The SIREn 1.0 Open Source Release and its Use in the Semantic Web Community

We are happy to announce the availability of SIREn 1.0 under the Apache License Version 2.0. SIREn is the information retrieval engine that has been powering these past years. SIREn has been developed as a plugin for Apache Lucene and Apache Solr to enable efficient indexing and searching of arbitrary structured documents, e.g., JSON or XML. While it does not match the RDF data model (graph vs tree) and therefore it is NOT a SPARQL endpoint replacement, it can be used in many interesting ways by the Linked Data / Semantic Web community. We explain below how to index and search RDF graphs using the JSON-LD format.

SIREn is available for download at this homepage and the source code is available on github.

Acknowledgements for this release must go to the European FP7 LOD2 project of which SIREn is a deliverable, and to the Irish Research Council for Science, Engineering and Technology which has supported this project.

Indexing and Searching JSON-LD with SIREn

SIREn’s API is based on the JSON data format, and therefore it is compatible with the JSON-LD syntax, a JSON-based format to serialise Linked Data. In order to leverage the full power of SIREn and be able to search not only on text and entities, but also on relations between entities, one can use the JSON-LD Framing to easily map a graph to a tree structure. Mature libraries in various programming environments (see here for a list of librairies) are available to export RDF data into the JSON-LD format.

With this set of tools, one could transform the following N-Triple document about an online bike shop:

<> <> <> .
<> <> <> .
<> <> "The most \"linked\" bike store on earth!" .
<> <> "Links Bike Shop" .
<> <> <> .
<> <> <> .
<> <> <> .
<> <> "5"^^<> .
<> <> "20"^^<> .
<> <> "Lubricant for your chain links." .
<> <> "Links Speedy Lube" .
<> <> <> .
<> <> <> .
<> <> <> .
<> <> "10"^^<> .
<> <> "10"^^<> .
<> <> "A fine chain with many links." .
<> <> "Links Swift Chain" .
<> <> <> .

into a JSON-LD document (the ‘@context’ part has been removed for readability):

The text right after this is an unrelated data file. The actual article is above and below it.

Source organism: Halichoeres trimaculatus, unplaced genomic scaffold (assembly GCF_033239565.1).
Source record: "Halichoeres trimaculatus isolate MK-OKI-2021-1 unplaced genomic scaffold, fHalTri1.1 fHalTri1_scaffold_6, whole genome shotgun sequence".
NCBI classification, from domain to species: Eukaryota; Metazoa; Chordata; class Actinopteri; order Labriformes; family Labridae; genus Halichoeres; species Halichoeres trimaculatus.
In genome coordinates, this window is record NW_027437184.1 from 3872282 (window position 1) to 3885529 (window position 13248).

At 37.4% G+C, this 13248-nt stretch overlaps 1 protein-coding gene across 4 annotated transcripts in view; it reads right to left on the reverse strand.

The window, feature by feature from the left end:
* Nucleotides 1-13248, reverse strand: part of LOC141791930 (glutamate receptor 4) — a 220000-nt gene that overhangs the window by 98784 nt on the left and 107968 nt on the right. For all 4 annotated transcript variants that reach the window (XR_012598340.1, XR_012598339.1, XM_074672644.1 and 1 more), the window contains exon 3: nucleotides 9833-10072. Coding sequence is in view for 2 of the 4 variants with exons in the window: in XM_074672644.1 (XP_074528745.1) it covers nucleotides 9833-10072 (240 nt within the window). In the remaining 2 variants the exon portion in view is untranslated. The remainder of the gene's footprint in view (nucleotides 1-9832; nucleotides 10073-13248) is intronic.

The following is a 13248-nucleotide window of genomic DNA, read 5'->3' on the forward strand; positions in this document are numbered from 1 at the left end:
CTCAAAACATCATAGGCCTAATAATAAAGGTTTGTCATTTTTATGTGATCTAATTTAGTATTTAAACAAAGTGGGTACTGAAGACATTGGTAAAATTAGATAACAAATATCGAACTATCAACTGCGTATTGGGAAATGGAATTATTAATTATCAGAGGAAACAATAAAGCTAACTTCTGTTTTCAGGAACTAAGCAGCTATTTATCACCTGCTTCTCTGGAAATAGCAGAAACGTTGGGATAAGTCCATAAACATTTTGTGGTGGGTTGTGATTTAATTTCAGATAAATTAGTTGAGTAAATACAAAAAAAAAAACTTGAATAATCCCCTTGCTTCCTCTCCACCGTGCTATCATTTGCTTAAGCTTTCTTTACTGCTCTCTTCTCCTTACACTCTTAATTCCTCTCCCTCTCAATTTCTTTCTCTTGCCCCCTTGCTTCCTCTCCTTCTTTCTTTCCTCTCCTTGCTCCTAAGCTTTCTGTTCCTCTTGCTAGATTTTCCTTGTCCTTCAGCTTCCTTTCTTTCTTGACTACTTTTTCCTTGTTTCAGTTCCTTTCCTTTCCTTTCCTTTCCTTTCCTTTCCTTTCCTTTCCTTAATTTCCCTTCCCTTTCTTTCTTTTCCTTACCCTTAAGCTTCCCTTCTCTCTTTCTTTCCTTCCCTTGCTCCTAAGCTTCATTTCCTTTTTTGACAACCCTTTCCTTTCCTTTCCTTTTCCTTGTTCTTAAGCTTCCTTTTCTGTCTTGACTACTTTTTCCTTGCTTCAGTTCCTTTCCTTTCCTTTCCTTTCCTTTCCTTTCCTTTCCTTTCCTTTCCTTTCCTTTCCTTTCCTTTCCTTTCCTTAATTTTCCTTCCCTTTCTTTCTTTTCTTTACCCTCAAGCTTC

"@id": "",
    "@type": "Store",
    "name": "Links Bike Shop",
    "description": "The most \"linked\" bike store on earth!",
    "product": [
            "@id": "p:links-swift-chain",
            "@type": "Product",
            "name": "Links Swift Chain",
            "description": "A fine chain with many links.",
            "category": ["cat:parts", "cat:chains"],
            "price": 10.00,
            "stock": 10
            "@id": "p:links-speedy-lube",
            "@type": "Product",
            "name": "Links Speedy Lube",
            "description": "Lubricant for your chain links.",
            "category": ["cat:lube", "cat:chains"],
            "price": 5.00,
            "stock": 20

and then index it as a SIREn’s document, and be able to search bike shops based on their products, e.g., find all shops selling chains with a price inferior to 20:

(@type : Store)
(product : { category : chains, price : int([* TO 20]) })

About Other Sindice Open Source Releases

This release follows the release of as open source and, more notably, our RDF extraction library Any23 (now a top level apache project).

We are currently requesting permission to release other components of Sindice, as we believe this would be quite beneficial to the community. These include the assisted sparql query editor, powered by the RDF graph summary. We hope we’ll be able to return on this soon.

Post filed under Sindice.


  1. Comment by jaydeep  

    What tool should I use to crawl and convert online rdf uris to json based content to get it indexed by SIREN?

  2. Comment by renaud  


    you can use any23 library [1] to convert structured data into RDF, then use the jsonld-java library [2] with OpenRDF Sesame to convert RDF into json-ld documents.

About this blog

In this blog you'll find announcements related to Sindice project, as well as news about Semantic Web topics or technical issues strictly related to the search engine.